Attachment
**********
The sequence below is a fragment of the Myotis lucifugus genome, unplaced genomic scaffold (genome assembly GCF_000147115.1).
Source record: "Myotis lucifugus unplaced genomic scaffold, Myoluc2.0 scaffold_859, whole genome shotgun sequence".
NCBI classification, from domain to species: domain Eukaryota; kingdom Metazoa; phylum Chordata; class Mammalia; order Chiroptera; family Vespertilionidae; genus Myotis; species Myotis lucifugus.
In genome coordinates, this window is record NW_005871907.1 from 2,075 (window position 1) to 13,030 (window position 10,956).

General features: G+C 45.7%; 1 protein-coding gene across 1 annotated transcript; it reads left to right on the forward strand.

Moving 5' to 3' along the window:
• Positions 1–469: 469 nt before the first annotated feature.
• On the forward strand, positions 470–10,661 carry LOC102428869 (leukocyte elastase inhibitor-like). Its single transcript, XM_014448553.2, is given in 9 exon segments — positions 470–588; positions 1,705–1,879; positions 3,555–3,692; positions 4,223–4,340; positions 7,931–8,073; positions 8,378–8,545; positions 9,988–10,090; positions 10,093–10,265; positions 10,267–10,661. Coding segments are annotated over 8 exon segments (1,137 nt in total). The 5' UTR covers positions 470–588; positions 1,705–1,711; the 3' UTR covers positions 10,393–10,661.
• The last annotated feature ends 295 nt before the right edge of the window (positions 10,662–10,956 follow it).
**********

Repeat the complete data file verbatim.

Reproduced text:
The sequence below is a fragment of the Myotis lucifugus genome, unplaced genomic scaffold (genome assembly GCF_000147115.1).
Source record: "Myotis lucifugus unplaced genomic scaffold, Myoluc2.0 scaffold_859, whole genome shotgun sequence".
NCBI classification, from domain to species: domain Eukaryota; kingdom Metazoa; phylum Chordata; class Mammalia; order Chiroptera; family Vespertilionidae; genus Myotis; species Myotis lucifugus.
In genome coordinates, this window is record NW_005871907.1 from 2,075 (window position 1) to 13,030 (window position 10,956).

General features: G+C 45.7%; 1 protein-coding gene across 1 annotated transcript; it reads left to right on the forward strand.

Moving 5' to 3' along the window:
• Positions 1–469: 469 nt before the first annotated feature.
• On the forward strand, positions 470–10,661 carry LOC102428869 (leukocyte elastase inhibitor-like). Its single transcript, XM_014448553.2, is given in 9 exon segments — positions 470–588; positions 1,705–1,879; positions 3,555–3,692; positions 4,223–4,340; positions 7,931–8,073; positions 8,378–8,545; positions 9,988–10,090; positions 10,093–10,265; positions 10,267–10,661. Coding segments are annotated over 8 exon segments (1,137 nt in total). The 5' UTR covers positions 470–588; positions 1,705–1,711; the 3' UTR covers positions 10,393–10,661.
• The last annotated feature ends 295 nt before the right edge of the window (positions 10,662–10,956 follow it).